Binge Drinking among Americans Up by over 17% from 05 to 12
Published By : 27 Apr 2015 | Published By : QYRESEARCH
More and more Americans have been drinking heavily – whether it is knocking back artisanal cocktails at a bar or quaffing no-name beers at home on the couch – and resorting to endless episodes of binge drinking, states a recent study on the use of alcohol.
Based on findings by the Institute for Health Metrics and Evaluation, heavy drinking among Americans was up by 17.2 per cent from 2005 to 2012, mainly because of rising consumption rates among women. The study was published by the University of Washington in the American journal of Public Health on Thursday.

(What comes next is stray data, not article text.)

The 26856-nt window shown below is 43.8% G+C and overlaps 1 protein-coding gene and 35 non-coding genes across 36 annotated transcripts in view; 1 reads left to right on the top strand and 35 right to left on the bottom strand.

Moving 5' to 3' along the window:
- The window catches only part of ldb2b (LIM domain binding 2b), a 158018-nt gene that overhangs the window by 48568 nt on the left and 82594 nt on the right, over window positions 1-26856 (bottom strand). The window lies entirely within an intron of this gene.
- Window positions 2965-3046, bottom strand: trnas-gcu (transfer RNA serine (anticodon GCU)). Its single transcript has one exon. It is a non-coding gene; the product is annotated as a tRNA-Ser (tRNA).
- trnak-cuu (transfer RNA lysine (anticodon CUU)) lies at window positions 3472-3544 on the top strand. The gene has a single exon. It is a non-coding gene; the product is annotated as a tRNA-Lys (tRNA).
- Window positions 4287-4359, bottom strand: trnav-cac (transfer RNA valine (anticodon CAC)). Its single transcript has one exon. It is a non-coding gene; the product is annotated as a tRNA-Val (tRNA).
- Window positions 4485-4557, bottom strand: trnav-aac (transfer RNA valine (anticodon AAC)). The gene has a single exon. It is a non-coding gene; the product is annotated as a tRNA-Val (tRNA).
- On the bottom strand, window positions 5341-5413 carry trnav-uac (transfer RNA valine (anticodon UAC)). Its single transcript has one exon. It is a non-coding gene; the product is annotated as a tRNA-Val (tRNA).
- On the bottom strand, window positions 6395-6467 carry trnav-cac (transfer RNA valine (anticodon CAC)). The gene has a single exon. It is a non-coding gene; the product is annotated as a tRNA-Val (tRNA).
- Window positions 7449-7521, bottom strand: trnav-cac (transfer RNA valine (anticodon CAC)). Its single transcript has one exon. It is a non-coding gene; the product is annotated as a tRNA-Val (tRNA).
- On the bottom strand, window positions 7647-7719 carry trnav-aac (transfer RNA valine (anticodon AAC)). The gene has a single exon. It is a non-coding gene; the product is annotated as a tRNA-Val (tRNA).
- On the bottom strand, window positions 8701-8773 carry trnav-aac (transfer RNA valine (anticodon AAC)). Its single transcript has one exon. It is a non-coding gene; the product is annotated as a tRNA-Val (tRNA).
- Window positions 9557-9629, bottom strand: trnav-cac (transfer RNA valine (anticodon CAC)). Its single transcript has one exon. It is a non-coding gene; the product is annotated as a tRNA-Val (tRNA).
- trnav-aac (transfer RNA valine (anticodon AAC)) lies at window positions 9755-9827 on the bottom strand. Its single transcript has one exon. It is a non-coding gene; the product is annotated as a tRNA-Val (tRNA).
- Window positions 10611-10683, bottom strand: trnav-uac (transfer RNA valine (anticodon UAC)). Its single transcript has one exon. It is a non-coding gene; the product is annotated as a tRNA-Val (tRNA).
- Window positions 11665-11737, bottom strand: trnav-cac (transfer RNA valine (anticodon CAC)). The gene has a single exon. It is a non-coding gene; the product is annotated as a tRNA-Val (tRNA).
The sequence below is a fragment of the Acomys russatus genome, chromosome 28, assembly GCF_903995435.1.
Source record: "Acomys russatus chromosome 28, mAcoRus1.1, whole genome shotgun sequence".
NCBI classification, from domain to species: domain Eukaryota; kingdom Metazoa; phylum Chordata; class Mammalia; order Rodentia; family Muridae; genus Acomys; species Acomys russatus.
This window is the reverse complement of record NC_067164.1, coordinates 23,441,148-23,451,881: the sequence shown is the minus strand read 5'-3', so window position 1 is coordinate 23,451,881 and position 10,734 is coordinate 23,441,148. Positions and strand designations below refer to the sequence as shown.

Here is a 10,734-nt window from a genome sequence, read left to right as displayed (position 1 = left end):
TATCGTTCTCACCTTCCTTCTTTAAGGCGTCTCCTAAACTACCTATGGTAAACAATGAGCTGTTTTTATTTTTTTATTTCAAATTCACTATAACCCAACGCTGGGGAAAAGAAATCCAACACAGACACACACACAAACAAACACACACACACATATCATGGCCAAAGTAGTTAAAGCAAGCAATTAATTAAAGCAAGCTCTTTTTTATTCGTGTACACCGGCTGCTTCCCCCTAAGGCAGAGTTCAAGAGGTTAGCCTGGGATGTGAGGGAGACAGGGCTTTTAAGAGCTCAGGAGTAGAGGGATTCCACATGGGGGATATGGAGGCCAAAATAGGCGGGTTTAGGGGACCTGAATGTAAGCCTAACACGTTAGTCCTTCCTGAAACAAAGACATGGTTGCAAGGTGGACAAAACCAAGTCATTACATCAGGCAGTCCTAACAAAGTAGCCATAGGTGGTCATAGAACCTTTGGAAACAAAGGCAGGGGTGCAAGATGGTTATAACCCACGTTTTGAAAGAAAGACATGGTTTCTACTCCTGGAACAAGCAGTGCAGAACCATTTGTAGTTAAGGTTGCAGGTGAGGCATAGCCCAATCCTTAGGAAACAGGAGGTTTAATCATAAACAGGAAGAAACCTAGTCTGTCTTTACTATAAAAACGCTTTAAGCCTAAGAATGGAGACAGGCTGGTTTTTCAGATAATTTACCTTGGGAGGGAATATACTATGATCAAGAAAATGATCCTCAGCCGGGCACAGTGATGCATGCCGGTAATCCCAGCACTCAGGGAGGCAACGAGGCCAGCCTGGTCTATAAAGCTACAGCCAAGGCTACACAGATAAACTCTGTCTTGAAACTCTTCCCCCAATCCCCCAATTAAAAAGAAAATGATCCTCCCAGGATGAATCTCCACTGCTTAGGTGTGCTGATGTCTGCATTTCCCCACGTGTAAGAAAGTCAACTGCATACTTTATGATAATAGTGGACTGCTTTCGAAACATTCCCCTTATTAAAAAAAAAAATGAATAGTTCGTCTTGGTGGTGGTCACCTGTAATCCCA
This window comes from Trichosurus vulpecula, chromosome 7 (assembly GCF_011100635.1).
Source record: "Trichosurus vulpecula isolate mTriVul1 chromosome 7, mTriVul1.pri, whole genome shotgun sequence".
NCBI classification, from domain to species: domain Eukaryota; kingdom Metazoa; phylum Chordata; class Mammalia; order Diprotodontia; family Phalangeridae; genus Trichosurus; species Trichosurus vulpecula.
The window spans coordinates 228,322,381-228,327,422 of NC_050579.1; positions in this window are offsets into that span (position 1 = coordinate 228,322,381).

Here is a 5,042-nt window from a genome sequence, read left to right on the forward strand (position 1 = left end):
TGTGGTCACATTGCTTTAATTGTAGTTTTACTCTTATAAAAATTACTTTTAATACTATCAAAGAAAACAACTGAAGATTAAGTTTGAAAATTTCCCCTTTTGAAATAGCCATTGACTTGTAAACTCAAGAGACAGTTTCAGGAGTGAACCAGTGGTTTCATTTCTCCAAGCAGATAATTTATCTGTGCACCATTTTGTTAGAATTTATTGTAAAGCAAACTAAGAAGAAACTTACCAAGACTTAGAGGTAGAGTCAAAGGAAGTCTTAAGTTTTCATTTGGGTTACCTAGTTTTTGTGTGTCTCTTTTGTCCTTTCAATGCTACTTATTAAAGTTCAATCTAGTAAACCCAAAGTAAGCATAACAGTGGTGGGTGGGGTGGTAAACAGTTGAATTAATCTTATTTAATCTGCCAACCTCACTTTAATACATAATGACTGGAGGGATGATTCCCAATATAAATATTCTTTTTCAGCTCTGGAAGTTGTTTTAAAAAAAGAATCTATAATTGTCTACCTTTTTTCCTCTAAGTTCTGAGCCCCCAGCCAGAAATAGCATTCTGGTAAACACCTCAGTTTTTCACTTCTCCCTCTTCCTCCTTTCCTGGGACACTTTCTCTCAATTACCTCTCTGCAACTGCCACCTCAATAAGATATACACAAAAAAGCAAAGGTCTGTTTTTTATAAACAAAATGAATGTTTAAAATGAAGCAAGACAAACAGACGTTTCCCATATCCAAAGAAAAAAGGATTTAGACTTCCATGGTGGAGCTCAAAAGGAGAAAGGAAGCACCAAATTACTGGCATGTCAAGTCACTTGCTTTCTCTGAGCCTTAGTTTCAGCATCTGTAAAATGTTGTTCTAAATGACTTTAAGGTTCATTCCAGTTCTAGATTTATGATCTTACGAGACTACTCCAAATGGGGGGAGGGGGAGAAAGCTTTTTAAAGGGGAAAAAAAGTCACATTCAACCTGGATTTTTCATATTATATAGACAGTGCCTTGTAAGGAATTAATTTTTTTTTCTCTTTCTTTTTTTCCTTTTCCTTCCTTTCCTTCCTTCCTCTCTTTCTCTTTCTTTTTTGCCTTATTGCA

Heavy drinking, as per the definition given by the Centers for Disease Control and Prevention (CDC), is going beyond the average of one drink per day over the past one month in case of women and exceeding the average of two drinks per day in the case of men. Binge drinking, the CDC defines, is having five or more drinks in a singular occasion at least once over the past one month in case of men and four or more drinks in case of women.
Researchers say that the rise in percentage of drinkers is largely driven by the changing drinking habits of women given the change in social norms. For instance, in California’s Santa Clara County, the rate of binge drinking among women was up by almost 36 per cent from 2002 to 2012. This rate was 23 per cent among men during the same period of time.
Taking into consideration the whole country over 10 years, the rate of binge drinking among women was up by over seven times compared to the rate of binge drinking among men.